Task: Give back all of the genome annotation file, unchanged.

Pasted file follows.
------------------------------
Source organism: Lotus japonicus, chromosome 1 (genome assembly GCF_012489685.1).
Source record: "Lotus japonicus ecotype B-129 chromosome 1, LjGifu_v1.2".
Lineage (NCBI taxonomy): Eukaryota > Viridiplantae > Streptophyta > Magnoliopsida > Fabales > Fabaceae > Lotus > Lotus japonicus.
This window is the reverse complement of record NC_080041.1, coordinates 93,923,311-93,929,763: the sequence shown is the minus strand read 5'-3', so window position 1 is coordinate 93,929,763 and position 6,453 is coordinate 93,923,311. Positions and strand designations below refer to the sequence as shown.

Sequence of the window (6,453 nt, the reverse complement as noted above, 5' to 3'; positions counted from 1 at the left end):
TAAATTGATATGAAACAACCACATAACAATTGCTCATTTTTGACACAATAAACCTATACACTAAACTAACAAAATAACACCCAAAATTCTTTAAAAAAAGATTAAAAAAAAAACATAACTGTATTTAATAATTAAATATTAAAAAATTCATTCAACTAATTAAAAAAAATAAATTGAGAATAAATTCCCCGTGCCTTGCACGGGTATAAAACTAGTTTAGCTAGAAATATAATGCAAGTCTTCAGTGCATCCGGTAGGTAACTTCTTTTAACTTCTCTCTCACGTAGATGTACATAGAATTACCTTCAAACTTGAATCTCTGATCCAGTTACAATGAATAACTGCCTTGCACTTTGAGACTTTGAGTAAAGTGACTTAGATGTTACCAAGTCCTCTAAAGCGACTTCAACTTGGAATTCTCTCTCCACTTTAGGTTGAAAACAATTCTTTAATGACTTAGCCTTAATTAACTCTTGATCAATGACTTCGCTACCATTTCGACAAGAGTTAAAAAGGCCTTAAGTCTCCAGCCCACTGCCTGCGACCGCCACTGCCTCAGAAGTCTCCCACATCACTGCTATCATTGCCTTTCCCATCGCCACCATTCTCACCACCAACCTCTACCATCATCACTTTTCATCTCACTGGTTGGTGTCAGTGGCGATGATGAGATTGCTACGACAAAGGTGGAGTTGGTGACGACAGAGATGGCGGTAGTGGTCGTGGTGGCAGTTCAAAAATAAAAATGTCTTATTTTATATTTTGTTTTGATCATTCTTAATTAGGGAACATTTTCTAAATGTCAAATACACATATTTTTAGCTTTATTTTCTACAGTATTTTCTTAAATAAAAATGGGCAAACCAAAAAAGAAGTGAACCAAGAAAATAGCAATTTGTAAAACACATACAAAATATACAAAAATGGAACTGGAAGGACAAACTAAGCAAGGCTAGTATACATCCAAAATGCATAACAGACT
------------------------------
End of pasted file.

Source organism: Lotus japonicus, chromosome 1 (genome assembly GCF_012489685.1).
Source record: "Lotus japonicus ecotype B-129 chromosome 1, LjGifu_v1.2".
Lineage (NCBI taxonomy): Eukaryota > Viridiplantae > Streptophyta > Magnoliopsida > Fabales > Fabaceae > Lotus > Lotus japonicus.
This window is the reverse complement of record NC_080041.1, coordinates 93,923,311-93,929,763: the sequence shown is the minus strand read 5'-3', so window position 1 is coordinate 93,929,763 and position 6,453 is coordinate 93,923,311. Positions and strand designations below refer to the sequence as shown.

Sequence of the window (6,453 nt, the reverse complement as noted above, 5' to 3'; positions counted from 1 at the left end):
TAAATTGATATGAAACAACCACATAACAATTGCTCATTTTTGACACAATAAACCTATACACTAAACTAACAAAATAACACCCAAAATTCTTTAAAAAAAGATTAAAAAAAAAACATAACTGTATTTAATAATTAAATATTAAAAAATTCATTCAACTAATTAAAAAAAATAAATTGAGAATAAATTCCCCGTGCCTTGCACGGGTATAAAACTAGTTTAGCTAGAAATATAATGCAAGTCTTCAGTGCATCCGGTAGGTAACTTCTTTTAACTTCTCTCTCACGTAGATGTACATAGAATTACCTTCAAACTTGAATCTCTGATCCAGTTACAATGAATAACTGCCTTGCACTTTGAGACTTTGAGTAAAGTGACTTAGATGTTACCAAGTCCTCTAAAGCGACTTCAACTTGGAATTCTCTCTCCACTTTAGGTTGAAAACAATTCTTTAATGACTTAGCCTTAATTAACTCTTGATCAATGACTTCGCTACCATTTCGACAAGAGTTAAAAAGGCCTTAAGTCTCCAGCCCACTGCCTGCGACCGCCACTGCCTCAGAAGTCTCCCACATCACTGCTATCATTGCCTTTCCCATCGCCACCATTCTCACCACCAACCTCTACCATCATCACTTTTCATCTCACTGGTTGGTGTCAGTGGCGATGATGAGATTGCTACGACAAAGGTGGAGTTGGTGACGACAGAGATGGCGGTAGTGGTCGTGGTGGCAGTTCAAAAATAAAAATGTCTTATTTTATATTTTGTTTTGATCATTCTTAATTAGGGAACATTTTCTAAATGTCAAATACACATATTTTTAGCTTTATTTTCTACAGTATTTTCTTAAATAAAAATGGGCAAACCAAAAAAGAAGTGAACCAAGAAAATAGCAATTTGTAAAACACATACAAAATATACAAAAATGGAACTGGAAGGACAAACTAAGCAAGGCTAGTATACATCCAAAATGCATAACAGACT